Train in your outfit for the day. Know where there could be chafe areas, also practise with any nutritional gels etc you may need! Above all enjoy it!
My personal tip would be that the wall doesn’t exist - if you’ve done the training you will be fine. It’s a big challenge psychologically to get through but YOU CAN DO IT!
Concentrate on what feels good during the race - rather than on what hurts - great distraction!
'You will spend all of your training wondering if you can run 26.2 miles... and the rest of your life knowing that you can'. A quote more than a tip but I found it great to focus on when things felt tough. Kick ass and enjoy it!!!
Have energy gels before you need them (I always took after the first hour, the every 30 mins thereafter), and grab some water at every other station at least; pour what you don’t drink over your head or down your shorts to keep cool!
Remember pain is temporary...when you get to the last 10km, remember how many 10kms you have run in training and that the glory is therefore only round the corner! Enjoy the magic; London crowds are amazing!
As a marathon is 26.2 miles. I’ve also decided to add in my 2 cents worths!
There is so much advice out there so you do have to be careful over what advice you listen to. This really is a case of picking and choosing what is going to work for you specifically. I always think it is nice to read and listen to advice, and then pick the best bits which are going to work for you. At this point in the game there is no point doing anything drastic, or crazy, such as going out and running 26.2 miles just to ensure you can before the big day.
I would take on board any tips which will help you the most and add value to what you’re doing and won’t negatively impact you in the race. Such as making sure you’ve planned your journey to the start line, having everything packed the night before, writing your name on your top, planning where to meet people at the end. Thinking about the mantra’s that your going to use - all of these tips, if you do them, will help you in a positive way, there is no negative to using them, only an upside.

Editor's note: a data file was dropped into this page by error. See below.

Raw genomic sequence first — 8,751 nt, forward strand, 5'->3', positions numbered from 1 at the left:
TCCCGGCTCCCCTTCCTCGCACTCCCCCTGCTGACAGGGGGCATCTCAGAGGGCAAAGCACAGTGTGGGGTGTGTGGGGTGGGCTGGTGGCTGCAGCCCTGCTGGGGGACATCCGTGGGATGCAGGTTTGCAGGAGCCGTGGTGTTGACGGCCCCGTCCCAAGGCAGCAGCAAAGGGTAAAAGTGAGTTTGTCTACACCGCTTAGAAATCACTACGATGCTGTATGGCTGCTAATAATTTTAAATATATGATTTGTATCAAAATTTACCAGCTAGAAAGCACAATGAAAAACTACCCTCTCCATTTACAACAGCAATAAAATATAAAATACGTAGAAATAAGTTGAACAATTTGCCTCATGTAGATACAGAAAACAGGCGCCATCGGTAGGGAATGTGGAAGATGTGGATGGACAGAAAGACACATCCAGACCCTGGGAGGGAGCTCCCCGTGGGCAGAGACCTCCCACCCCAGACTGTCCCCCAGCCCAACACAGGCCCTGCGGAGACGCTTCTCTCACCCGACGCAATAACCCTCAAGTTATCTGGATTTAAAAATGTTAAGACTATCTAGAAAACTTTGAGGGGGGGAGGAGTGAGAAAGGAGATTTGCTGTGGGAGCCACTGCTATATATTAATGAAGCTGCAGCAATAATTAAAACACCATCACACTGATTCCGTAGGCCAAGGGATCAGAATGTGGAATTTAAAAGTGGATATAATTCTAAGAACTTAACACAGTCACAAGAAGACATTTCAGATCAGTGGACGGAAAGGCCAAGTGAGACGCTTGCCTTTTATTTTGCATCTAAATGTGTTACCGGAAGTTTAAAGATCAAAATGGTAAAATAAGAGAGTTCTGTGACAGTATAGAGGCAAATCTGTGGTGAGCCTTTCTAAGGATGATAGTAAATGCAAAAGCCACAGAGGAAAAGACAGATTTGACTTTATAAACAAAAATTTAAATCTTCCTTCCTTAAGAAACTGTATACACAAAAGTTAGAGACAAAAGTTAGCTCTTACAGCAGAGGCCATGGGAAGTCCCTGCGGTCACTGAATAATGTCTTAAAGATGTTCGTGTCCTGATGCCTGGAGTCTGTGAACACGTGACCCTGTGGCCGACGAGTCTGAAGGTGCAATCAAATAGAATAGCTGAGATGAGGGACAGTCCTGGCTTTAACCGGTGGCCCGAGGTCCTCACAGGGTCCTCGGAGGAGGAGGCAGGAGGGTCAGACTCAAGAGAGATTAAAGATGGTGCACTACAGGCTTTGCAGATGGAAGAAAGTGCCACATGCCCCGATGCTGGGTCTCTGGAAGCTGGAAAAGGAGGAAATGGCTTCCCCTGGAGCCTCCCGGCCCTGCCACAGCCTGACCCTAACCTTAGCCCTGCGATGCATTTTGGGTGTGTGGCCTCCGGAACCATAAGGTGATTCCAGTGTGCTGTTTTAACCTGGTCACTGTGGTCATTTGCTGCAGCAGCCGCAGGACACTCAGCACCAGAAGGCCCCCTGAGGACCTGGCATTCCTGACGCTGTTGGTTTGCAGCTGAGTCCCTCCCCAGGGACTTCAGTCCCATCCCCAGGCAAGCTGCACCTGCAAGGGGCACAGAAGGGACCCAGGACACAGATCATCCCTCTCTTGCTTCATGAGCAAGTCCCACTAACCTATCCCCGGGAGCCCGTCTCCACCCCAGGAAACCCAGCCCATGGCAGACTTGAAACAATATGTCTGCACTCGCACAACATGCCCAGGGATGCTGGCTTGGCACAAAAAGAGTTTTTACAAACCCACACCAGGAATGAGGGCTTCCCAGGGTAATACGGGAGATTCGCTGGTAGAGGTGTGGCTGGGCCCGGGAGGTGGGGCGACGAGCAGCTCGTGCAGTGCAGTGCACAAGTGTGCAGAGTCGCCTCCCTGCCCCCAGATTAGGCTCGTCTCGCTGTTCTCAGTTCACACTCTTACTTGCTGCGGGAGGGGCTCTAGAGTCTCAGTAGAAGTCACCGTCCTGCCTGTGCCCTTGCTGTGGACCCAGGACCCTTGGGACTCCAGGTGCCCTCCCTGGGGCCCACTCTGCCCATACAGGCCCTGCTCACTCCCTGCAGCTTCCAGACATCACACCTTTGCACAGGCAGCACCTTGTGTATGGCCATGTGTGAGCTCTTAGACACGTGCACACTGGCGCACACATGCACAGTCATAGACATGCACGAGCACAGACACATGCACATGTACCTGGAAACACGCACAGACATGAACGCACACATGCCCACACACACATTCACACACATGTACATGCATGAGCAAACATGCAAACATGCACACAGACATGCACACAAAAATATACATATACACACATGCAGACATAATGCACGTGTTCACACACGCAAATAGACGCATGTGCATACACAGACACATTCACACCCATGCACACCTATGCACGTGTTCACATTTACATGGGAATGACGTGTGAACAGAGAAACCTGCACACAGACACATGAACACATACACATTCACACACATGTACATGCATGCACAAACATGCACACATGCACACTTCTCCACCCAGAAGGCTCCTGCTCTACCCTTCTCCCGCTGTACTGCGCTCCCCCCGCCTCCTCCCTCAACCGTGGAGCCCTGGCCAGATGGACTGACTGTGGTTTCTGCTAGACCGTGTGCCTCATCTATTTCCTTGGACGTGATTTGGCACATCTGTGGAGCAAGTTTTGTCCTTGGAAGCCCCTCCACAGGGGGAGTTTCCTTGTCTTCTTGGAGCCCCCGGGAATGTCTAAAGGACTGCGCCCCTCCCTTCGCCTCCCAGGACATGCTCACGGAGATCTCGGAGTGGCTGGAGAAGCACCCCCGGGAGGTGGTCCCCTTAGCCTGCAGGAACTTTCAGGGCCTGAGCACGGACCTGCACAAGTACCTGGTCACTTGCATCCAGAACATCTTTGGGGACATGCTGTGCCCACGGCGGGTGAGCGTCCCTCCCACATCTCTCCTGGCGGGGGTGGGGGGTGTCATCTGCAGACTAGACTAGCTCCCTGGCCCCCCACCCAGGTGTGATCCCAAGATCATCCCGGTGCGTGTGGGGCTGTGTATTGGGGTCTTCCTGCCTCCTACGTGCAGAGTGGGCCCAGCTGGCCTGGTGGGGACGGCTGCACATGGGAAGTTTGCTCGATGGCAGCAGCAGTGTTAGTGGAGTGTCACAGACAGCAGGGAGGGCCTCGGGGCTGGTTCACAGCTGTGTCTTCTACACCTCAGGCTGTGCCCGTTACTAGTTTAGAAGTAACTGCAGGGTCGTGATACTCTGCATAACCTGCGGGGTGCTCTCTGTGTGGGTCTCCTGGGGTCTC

However, please don’t read the advice and think - for example, gels! I’ve never used them before, but I’ll use them in the marathon as that’s what has worked well for others, or I’m going to try out my brand new trainers and my new running shorts, or everyone says I need to eat loads of pasta the night before (even though I don’t really eat pasta…) maybe I should. Taking that advice on board could end up with negative consequences!!!
So pick and choose the right advice for you, have belief in your choices and imagine yourself crossing that finish line and getting the medal around your neck. You’ve done all the hard work - now is the time to enjoy it.
Please do comment below with your top tip for the London Marathon & tag someone who needs to read this before the big day!!!
A massive thank you to all the member of the tough girl tribe, who have shared their top tips and advice!!
Good luck to everyone running!!!
You’ve got this!! xx
London Marathon 10 Top Tips - Sarah Williams
8 Tips for a Positive Marathon Mindset - Adelaide Goodeve
5 Unconventional Tips for your First Marathon - Aerial Spartan
Tips for Marathon Success - Allison McArthur
Planning for a Great Race - Alexa Duckworth-Briggs
10 Tips to Run Your Best First Marathon - Georgie Akin-Smith
Special thank you to Tough Girl Tribe Members for there top tips and advice:- Katherine Knight, Georgie Akin-Smith, Jane Roberts, Kat Campbell, Carlie Qirem, Alexa Duckworth-Briggs, Sarah Logan, Brooke Ellison, Lucy Preece, Allison McArthur, Carola Denise, Anna Brown, Adelaide Goodeve, Sophie Allen, Selina McCole, Leah Atherton, Rowena Harding, Nicola Battey, Nicky Harverson, Kerstin Palmer.